https://www.google.com/maps/@29.7986...7i13312!8i6656

https://www.google.com/maps/@29.7986...7i13312!8i6656

Where might this idea come from?

https://www.google.com/maps/@29.7996...7i13312!8i6656

How about these?

https://www.google.com/maps/@29.8081...7i13312!8i6656

Dave You must spend a lot of time searching Houston on Google Street view. I know you have posted pretty much every street view in the Heights. I makes me think you must really love it deep down inside.
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Old 04-14-2017, 02:24 AM
Status: "Get off my cloud !" (set 18 days ago)
 
Location: Beautiful Northwest Houston
5,095 posts, read 4,935,776 times
Reputation: 4176
Quote:
Originally Posted by DTXman34 View Post
I was thinking the exact same thing! Looks exactly like a town you'd find in the Appalachians throughout PA & WV.

Maybe it does look similar now , but it won't look similar for long...
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Old 04-14-2017, 02:40 AM
 
1,827 posts, read 1,249,305 times
Reputation: 1822
Quote:
Originally Posted by Texamichiforniasota View Post
Yes. In San Antonio and Austin, there has always been a lot of stone houses. Even a lot of newer houses have stone facades, which is something you don't really see in a lot of cities.

As for Houston/Galveston, shotgun housing similar to New Orleans was/is present in a lot of older blue collar areas. The upper class areas also resembled New Orleans, but most of the nice areas have been redeveloped in Houston with newer housing as the old homes started to need major repairs. Galveston didn't have as much demand for prime lots, so less of the houses were torn down and redeveloped. There is still a collection of nice old homes there.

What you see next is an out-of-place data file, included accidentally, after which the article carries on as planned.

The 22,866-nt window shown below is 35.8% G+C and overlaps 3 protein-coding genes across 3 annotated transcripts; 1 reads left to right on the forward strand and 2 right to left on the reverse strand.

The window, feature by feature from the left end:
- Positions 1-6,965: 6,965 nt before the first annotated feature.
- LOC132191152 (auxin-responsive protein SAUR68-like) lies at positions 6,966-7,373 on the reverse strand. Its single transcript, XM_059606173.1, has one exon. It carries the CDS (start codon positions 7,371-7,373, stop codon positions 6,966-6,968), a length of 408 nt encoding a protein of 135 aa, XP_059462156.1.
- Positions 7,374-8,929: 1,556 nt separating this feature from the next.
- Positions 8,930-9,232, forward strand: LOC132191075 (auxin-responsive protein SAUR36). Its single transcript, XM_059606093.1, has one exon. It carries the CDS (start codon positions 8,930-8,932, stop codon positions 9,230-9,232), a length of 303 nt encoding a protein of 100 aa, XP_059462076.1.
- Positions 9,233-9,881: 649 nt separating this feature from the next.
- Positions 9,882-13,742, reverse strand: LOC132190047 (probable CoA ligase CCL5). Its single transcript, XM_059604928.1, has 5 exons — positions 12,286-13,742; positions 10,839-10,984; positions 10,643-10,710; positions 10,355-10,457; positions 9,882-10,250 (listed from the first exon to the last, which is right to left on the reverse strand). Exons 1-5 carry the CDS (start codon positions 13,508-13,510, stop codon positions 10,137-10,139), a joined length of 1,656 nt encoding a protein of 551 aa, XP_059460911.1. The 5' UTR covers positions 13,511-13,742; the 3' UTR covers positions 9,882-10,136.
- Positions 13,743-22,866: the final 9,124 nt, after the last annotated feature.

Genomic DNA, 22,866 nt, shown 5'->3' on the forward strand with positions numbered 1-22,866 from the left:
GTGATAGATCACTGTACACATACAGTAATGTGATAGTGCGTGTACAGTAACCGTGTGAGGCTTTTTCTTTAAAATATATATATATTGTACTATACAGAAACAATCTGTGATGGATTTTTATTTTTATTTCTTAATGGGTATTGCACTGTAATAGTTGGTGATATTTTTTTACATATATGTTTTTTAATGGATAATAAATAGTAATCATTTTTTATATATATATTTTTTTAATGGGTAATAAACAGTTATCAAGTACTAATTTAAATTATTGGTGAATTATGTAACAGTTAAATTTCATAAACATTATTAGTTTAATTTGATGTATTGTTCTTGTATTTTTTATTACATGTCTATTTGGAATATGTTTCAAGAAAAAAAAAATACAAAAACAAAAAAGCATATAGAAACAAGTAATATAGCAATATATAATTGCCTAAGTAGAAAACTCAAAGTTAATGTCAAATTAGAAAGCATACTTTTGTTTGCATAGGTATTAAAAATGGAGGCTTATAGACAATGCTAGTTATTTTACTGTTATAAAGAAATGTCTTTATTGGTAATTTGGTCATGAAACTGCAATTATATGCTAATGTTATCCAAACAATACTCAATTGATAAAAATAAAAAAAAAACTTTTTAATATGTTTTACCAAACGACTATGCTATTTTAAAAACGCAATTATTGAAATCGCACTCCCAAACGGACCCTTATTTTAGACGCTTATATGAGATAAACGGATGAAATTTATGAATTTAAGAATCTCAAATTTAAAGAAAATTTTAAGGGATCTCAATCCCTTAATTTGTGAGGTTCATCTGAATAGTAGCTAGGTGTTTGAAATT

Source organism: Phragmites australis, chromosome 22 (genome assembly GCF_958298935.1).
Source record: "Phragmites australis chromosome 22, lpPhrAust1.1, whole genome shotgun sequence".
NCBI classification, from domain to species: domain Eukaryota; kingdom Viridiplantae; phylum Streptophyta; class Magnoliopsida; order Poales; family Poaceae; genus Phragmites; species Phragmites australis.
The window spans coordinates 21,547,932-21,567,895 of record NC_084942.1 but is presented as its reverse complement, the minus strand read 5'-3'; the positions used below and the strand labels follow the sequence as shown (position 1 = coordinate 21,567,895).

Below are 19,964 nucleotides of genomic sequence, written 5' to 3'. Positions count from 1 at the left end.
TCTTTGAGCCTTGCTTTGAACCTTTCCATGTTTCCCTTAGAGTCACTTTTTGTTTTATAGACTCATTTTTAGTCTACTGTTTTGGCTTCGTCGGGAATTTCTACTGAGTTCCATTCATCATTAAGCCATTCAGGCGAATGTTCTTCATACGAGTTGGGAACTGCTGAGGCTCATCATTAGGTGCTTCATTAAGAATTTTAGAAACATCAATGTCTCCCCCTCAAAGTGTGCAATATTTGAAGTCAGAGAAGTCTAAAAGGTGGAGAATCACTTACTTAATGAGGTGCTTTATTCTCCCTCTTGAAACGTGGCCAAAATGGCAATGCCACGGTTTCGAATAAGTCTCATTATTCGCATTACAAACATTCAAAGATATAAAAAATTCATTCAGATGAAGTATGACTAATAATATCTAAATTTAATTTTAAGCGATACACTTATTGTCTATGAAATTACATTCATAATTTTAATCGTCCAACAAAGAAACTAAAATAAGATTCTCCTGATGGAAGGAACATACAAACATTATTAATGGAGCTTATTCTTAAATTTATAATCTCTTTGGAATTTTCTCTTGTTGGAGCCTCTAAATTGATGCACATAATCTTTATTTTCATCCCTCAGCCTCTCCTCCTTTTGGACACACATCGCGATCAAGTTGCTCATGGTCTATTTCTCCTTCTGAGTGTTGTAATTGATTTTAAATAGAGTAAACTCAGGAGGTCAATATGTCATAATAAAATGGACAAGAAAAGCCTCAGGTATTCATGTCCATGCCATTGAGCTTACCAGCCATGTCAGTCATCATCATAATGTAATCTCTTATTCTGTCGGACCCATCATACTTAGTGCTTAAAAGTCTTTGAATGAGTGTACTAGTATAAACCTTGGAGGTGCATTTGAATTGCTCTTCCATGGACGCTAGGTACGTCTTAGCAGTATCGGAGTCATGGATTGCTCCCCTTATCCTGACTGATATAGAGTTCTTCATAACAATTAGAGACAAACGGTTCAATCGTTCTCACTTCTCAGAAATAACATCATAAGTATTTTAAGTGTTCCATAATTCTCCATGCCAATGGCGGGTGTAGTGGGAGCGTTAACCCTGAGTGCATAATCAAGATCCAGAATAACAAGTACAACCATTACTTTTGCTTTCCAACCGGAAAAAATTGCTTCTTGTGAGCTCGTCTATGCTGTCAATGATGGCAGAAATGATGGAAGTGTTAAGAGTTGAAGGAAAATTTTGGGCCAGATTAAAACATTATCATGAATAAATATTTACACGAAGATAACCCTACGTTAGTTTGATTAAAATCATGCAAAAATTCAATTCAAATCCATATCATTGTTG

And then there is Dallas. I'm not sure what Dallas' architectural style would be.
Quote:
Originally Posted by BadgerFilms View Post
Prototypical Texas housing styles are one storey ranches, many which are brick or partly brick. Lots of pyramid style roofs. Homes like these are very typical in Texas http://theappraisaliq.com/wp-content...ustin-TX-9.jpg
Thanks, both of y'all. Texamichiforniasota, do you mind posting pictures of the stone houses you mention? A bit interested from their description.

As for the ranch houses, I suppose I never though of it. Thinking about it now, I have seen plenty of older homes matching that style around DFW but not as much elsewhere I have traveled. Not that I particularly like said homes, but I can understand that others would for their own reasons.
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Old 04-14-2017, 08:07 AM
 
Location: Clemson, SC by way of Tyler,TX
4,849 posts, read 2,975,563 times
Reputation: 3394
Quote:
Originally Posted by Parhe View Post
Does the Texas Triangle even have any unique architecture to borrow to begin with? Everything I see looks like something I could find elsewhere, stylewise (though, this isn't unique either to the region).
Yep. Texas cities are pretty unoriginal.
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Old 04-14-2017, 08:31 AM
 
Location: San Antonio
5,286 posts, read 4,155,936 times
Reputation: 4349
Quote:
Originally Posted by DavePa View Post
I think some developers are trying to mimic cities in the East and Midwest to sell to new residents moving down from these regions and cities. Especially in Houston. You look at the older inner neighborhoods there, getting loads of infill and whole blocks with old ranches-homes being replaced by new close-knit singles to multi-residence Complexes and mini-gated developments.

Some you think they picked up a block from a city in the East or Midwest. So I'm not surprised they would try to imitate a Brownstone block. Lack of zoning tells developers they can build whatever they believe will sell.

They actually look like 100+ year old homes. But brand new.

Heck, this NEW development in Houston. Could pass for a old Coal mining village in PA. I'm serious too.

https://www.google.com/maps/@29.7986...7i13312!8i6656

https://www.google.com/maps/@29.7986...7i13312!8i6656

Where might this idea come from?

https://www.google.com/maps/@29.7996...7i13312!8i6656

How about these?

https://www.google.com/maps/@29.8081...7i13312!8i6656
Some of those housing styles are not foreign to Houston at all. Early 20th century craftsman homes exist in Texas just like they do further east. If anything, developers are making them more urbane by building them closer together and giving them an artsy finish.